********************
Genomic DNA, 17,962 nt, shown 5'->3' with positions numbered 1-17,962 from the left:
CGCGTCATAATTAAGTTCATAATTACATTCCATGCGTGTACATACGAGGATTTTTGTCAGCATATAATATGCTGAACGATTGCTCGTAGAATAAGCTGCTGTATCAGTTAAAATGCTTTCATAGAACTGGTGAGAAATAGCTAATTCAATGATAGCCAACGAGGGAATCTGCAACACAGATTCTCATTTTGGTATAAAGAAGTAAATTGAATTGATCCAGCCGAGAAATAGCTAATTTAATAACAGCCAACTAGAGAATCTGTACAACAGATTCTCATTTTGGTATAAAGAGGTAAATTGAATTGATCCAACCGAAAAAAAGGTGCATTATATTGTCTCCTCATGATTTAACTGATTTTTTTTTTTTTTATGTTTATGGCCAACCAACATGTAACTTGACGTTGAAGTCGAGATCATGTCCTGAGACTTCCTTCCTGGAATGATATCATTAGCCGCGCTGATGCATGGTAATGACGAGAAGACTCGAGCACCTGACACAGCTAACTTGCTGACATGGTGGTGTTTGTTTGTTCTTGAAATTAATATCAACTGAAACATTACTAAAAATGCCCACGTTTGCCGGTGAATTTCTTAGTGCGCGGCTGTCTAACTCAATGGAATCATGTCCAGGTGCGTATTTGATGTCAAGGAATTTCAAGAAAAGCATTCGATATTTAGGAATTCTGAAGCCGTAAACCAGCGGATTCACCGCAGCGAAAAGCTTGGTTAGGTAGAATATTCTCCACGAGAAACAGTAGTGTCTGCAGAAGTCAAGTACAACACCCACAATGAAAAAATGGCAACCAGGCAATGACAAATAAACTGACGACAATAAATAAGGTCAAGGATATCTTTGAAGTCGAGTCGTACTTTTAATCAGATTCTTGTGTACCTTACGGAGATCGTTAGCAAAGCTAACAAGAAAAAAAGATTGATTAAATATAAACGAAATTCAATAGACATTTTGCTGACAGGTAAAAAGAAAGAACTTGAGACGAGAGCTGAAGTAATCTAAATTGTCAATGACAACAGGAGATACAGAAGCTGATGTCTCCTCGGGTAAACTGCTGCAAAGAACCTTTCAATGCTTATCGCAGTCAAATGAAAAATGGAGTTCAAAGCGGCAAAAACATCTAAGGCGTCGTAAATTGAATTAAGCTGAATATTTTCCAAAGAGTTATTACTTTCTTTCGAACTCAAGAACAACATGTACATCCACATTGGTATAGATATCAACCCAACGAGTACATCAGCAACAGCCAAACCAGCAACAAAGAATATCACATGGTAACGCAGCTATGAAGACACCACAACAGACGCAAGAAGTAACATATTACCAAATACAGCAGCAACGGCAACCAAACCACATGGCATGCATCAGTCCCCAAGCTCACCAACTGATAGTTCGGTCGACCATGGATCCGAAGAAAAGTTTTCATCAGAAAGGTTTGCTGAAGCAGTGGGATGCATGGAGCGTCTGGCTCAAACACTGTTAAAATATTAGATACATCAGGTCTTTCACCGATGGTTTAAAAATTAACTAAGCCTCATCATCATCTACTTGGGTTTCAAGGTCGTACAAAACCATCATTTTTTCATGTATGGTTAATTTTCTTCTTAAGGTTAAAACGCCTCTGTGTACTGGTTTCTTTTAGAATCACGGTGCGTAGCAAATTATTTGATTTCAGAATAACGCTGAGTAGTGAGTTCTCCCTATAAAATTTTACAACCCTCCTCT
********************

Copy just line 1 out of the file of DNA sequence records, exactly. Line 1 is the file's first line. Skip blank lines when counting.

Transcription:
Genomic DNA, 17,962 nt, shown 5'->3' with positions numbered 1-17,962 from the left: